Tax reform brings changes to fringe benefits that can affect an employer’s bottom line and what employee’s can actually deduct on their personal returns. 


Source: Tax Reform Tax Tip 2018-162: Tax reform brings changes to fringe benefits that can affect an employer’s bottom line


As most of you are aware we have a new tax plan in place for tax year’s 2018 – 2026 (as of now).  Among the many changes previously deductible employee business expenses (including fringe benefits) may be excluded or the process has changed.

Continue reading….


The IRS reminds employers that several programs have been affected as a result of the Tax Cuts and Jobs Act passed last year. This includes changes to fringe benefits, which can affect an employer’s bottom line and its employees’ deductions.

Here’s information about some of these changes that will affect employers:

Entertainment Expenses & Deduction for Meals
The new law generally eliminated the deduction for any expenses related to activities generally considered entertainment, amusement or recreation.

However, under the new law, taxpayers can continue to deduct 50 percent of the cost of business meals if the taxpayer or an employee of the taxpayer is present, and the food or beverages are not considered lavish or extravagant. The meals may be provided to a current or potential business customer, client, consultant or similar business contact. Food and beverages that are purchased or consumed during entertainment events will not be considered entertainment if either of these apply:

  • they are purchased separately from the entertainment
  • the cost is stated separately from the entertainment on one or more bills, invoices or receipts

Qualified Transportation
The new law also disallows deductions for expenses associated with qualified transportation fringe benefits or expenses incurred providing transportation for commuting. There is an exception when the transportation expenses are necessary for employee safety.

Bicycle Commuting Reimbursements
Under the new law, employers can deduct qualified bicycle commuting reimbursements as a business expense. The new tax law suspends the exclusion of qualified bicycle commuting reimbursements from an employee’s income. This means that employers must now include these reimbursements in the employee’s wages.

Qualified Moving Expenses Reimbursements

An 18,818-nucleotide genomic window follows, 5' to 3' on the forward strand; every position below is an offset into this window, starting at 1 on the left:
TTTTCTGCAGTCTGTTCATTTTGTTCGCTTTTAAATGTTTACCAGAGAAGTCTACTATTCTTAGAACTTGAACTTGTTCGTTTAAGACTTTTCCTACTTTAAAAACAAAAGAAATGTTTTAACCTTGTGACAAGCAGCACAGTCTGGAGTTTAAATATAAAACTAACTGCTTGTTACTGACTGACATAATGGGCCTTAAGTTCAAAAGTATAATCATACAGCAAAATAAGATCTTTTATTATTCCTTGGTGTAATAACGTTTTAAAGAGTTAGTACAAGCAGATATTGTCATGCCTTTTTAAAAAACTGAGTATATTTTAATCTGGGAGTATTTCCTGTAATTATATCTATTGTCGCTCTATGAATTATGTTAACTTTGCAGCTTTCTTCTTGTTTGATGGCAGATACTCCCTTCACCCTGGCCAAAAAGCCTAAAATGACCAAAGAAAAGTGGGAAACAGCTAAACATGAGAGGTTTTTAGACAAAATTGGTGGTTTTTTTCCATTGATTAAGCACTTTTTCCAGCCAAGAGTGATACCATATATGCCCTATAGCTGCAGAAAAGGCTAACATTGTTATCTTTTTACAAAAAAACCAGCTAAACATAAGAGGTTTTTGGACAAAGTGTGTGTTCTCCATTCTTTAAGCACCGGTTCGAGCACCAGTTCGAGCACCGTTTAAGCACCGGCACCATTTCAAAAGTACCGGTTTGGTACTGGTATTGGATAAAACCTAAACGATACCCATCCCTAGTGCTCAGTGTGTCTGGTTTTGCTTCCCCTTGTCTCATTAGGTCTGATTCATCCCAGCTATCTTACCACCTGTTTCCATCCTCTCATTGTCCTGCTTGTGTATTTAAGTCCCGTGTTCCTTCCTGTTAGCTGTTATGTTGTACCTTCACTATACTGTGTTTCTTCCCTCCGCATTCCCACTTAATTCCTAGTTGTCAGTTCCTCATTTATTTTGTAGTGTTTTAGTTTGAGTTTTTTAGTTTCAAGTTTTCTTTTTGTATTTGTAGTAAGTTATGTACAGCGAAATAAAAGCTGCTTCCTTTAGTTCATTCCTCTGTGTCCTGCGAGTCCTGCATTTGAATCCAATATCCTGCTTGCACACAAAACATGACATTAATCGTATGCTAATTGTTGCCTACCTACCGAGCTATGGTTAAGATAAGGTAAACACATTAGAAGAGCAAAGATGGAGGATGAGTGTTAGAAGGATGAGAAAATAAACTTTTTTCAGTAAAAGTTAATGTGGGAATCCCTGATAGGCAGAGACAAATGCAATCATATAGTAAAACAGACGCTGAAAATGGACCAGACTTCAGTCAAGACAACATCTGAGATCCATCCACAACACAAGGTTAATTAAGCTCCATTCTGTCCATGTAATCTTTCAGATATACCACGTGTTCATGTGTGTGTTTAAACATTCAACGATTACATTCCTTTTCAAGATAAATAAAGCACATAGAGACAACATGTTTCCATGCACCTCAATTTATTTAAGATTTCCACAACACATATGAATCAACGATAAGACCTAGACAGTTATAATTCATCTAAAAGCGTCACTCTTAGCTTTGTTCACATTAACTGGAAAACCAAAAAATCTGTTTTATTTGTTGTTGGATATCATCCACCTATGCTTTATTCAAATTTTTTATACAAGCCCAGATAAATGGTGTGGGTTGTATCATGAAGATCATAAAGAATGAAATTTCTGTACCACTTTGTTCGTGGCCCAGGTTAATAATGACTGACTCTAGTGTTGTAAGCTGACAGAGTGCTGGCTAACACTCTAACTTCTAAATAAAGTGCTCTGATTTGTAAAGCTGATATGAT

Employers must now include moving expense reimbursements in employees’ wages. The new tax law suspends the exclusion for qualified moving expense reimbursements.

There is one exception as members of the U.S. Armed Forces can still exclude qualified moving expense reimbursements from their income if they meet certain requirements.

Employee Achievement Award
Special rules allow an employee to exclude achievement awards from their wages if the awards are tangible personal property. An employer also may deduct awards that are
tangible personal property
, subject to certain deduction limits. The new law clarifies the definition of tangible personal property.


Like or share this article if it pertains to you or someone you know.

-Thanks, Stephanie



It’s not too late to do your taxes.

Even though the October 15th deadline has passed to file late Tax Year 2017 returns, they can still be prepared, submitted, and even e-filed.  The process is pretty simple.

Gather your documents. W2’s, 1099’s, 1098’s, Charitable Contribution info, or business income and expense numbers, and more (depending on your situation).  It’s a good time to start thinking about where you are going to start organizing and holding information for the next tax season which will be the filing of Tax Year 2018.

Submit your documents to P.T.S. (Pauline’s Tax Service) or Stephanie.  Items can be submitted electronically or dropped off at the office on 124th and Huron.

Review and finalize.  The tax returns will be prepared and discussed, then paid for.

Submit to IRS and States.  The ultimate last step after reviewing and finalizing is e-filing, so the returns will be e-filed and there is nothing more you need to do.  Unless you have a balance due instead of a refund, then you are responsible for making the payment(s).


Pauline’s Tax Service, Ltd.
12365 Huron ST. suite 1800
Westminster CO 80234


Contact Information

 (303) 301-7167     |   |


Checkout the IRS’ site at for more information about the latest tax news and information. Older tax returns can still be prepared too.  Ask about which one’s can still be e-filed, but they can always be paper filed.